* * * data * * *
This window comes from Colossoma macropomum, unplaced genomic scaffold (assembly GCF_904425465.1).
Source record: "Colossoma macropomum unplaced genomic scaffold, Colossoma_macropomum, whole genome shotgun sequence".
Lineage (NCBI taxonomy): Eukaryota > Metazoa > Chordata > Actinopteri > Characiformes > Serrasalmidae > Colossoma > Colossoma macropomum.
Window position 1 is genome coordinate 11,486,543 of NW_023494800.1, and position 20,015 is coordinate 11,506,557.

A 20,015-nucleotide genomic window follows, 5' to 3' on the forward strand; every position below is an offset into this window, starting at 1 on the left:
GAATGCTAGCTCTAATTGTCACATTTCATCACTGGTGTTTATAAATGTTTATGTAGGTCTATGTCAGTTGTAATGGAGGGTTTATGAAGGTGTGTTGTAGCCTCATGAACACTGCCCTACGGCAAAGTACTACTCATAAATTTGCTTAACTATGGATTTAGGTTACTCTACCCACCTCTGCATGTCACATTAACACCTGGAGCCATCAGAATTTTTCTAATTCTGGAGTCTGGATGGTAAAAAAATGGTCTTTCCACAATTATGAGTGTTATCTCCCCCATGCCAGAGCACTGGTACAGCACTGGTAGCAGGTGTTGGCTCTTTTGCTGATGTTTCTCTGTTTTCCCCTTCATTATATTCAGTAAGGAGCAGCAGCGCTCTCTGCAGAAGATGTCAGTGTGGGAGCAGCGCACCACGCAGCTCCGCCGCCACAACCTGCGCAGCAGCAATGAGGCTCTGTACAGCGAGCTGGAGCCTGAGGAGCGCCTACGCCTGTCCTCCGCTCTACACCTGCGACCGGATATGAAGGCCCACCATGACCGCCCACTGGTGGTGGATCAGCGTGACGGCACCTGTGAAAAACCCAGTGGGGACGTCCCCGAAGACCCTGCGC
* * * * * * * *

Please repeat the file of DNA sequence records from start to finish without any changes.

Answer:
This window comes from Colossoma macropomum, unplaced genomic scaffold (assembly GCF_904425465.1).
Source record: "Colossoma macropomum unplaced genomic scaffold, Colossoma_macropomum, whole genome shotgun sequence".
Lineage (NCBI taxonomy): Eukaryota > Metazoa > Chordata > Actinopteri > Characiformes > Serrasalmidae > Colossoma > Colossoma macropomum.
Window position 1 is genome coordinate 11,486,543 of NW_023494800.1, and position 20,015 is coordinate 11,506,557.

A 20,015-nucleotide genomic window follows, 5' to 3' on the forward strand; every position below is an offset into this window, starting at 1 on the left:
GAATGCTAGCTCTAATTGTCACATTTCATCACTGGTGTTTATAAATGTTTATGTAGGTCTATGTCAGTTGTAATGGAGGGTTTATGAAGGTGTGTTGTAGCCTCATGAACACTGCCCTACGGCAAAGTACTACTCATAAATTTGCTTAACTATGGATTTAGGTTACTCTACCCACCTCTGCATGTCACATTAACACCTGGAGCCATCAGAATTTTTCTAATTCTGGAGTCTGGATGGTAAAAAAATGGTCTTTCCACAATTATGAGTGTTATCTCCCCCATGCCAGAGCACTGGTACAGCACTGGTAGCAGGTGTTGGCTCTTTTGCTGATGTTTCTCTGTTTTCCCCTTCATTATATTCAGTAAGGAGCAGCAGCGCTCTCTGCAGAAGATGTCAGTGTGGGAGCAGCGCACCACGCAGCTCCGCCGCCACAACCTGCGCAGCAGCAATGAGGCTCTGTACAGCGAGCTGGAGCCTGAGGAGCGCCTACGCCTGTCCTCCGCTCTACACCTGCGACCGGATATGAAGGCCCACCATGACCGCCCACTGGTGGTGGATCAGCGTGACGGCACCTGTGAAAAACCCAGTGGGGACGTCCCCGAAGACCCTGCGC